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Smart guns get a new look from entrepreneurs

Smart guns get a new look from entrepreneurs

Biometrically controlled firearms in the United States are again a topic of conversation. Much stands in the way of a thriving market in smart guns, but not the technology.

A pair of stories this week, one by Reuters and the other by USA Today, took a look at a small group of companies developing biometrics-enabled weapons that can only be fired by people authorized by software to use them.

On-gun sensors record and match fingerprint biometrics, palmprints and grips to block or enable a gun’s firing pin. Some designs depend on RFID technology to accomplish the same thing.

A Reuters reporter last week watched a third-generation 9mm smart gun made by LodeStar Works being test-fired on a gun range. Scheduled to ship this year, its weapon would retail for $895.

Two things prevent the LodeStar gun from being fired: a fingerprint sensor on the firearm and an NFC token tied into a phone app activated via a PIN.

Another company, Biofire, also uses fingerprint biometrics in its weapon, which is in development.

Start-up gunmaker SmartGunz is preparing to sell an RFID-protected civilian gun for $2,200 and another for law enforcement for $1,800.

Building fingerprint recognition into gun holsters has also been examined by entrepreneurs.

The immediate goal behind smart guns is to prevent children from firing weapons that they find around the house. Close behind is stopping the hundreds of thousands of guns that are lost or stolen every year.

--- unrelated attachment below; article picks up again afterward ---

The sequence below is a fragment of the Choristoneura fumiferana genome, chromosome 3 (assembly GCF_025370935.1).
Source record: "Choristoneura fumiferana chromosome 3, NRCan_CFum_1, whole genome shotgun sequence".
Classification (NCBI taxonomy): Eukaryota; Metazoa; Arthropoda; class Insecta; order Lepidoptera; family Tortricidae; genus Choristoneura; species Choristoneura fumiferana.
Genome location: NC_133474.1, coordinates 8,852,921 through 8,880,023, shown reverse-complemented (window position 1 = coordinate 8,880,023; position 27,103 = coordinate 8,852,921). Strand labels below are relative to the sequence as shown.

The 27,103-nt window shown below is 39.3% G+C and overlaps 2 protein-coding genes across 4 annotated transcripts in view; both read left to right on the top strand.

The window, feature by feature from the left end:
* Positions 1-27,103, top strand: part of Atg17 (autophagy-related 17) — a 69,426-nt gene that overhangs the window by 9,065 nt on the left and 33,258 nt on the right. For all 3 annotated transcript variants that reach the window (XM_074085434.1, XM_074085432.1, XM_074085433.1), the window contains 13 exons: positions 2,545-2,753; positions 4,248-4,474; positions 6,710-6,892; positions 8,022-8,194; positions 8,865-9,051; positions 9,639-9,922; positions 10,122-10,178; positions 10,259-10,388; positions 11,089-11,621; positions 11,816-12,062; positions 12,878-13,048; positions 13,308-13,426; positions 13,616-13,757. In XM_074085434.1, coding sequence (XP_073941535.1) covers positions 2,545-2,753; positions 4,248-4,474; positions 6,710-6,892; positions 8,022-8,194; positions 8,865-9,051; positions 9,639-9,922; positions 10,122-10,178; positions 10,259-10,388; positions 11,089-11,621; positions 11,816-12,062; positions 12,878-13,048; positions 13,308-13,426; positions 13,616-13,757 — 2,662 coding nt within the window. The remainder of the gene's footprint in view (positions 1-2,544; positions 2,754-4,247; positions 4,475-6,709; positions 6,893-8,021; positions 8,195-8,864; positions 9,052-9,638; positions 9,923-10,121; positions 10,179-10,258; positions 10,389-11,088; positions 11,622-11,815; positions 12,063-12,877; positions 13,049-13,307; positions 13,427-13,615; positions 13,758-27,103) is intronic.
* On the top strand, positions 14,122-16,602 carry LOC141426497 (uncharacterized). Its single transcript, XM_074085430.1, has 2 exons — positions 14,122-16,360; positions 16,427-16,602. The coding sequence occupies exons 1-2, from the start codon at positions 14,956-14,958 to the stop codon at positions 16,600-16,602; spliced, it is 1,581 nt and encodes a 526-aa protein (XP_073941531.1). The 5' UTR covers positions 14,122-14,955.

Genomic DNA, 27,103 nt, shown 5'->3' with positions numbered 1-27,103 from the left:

A very highly charged issue in the United States, it is difficult to ascertain how many firearms stray from their owners. Beyond private guns there are military and law enforcement weapons that disappear as well.

Non-profit investigative news publisher The Trace in October estimated that about 300,000 privately owned guns were reported stolen (or “fell out of circulation”) in 2020. The article notes that researchers have found that 380,000 privately held guns are reported stolen each year.

In any case, those totals would be higher if they somehow included unreported losses and thefts.

If smart guns can be made reliable and attractive, some percentage of guns would not be a danger in the wrong hands.

It is a global concern. Police in India’s central government, for example, was looking for biometric weapons safety systems in 2020.

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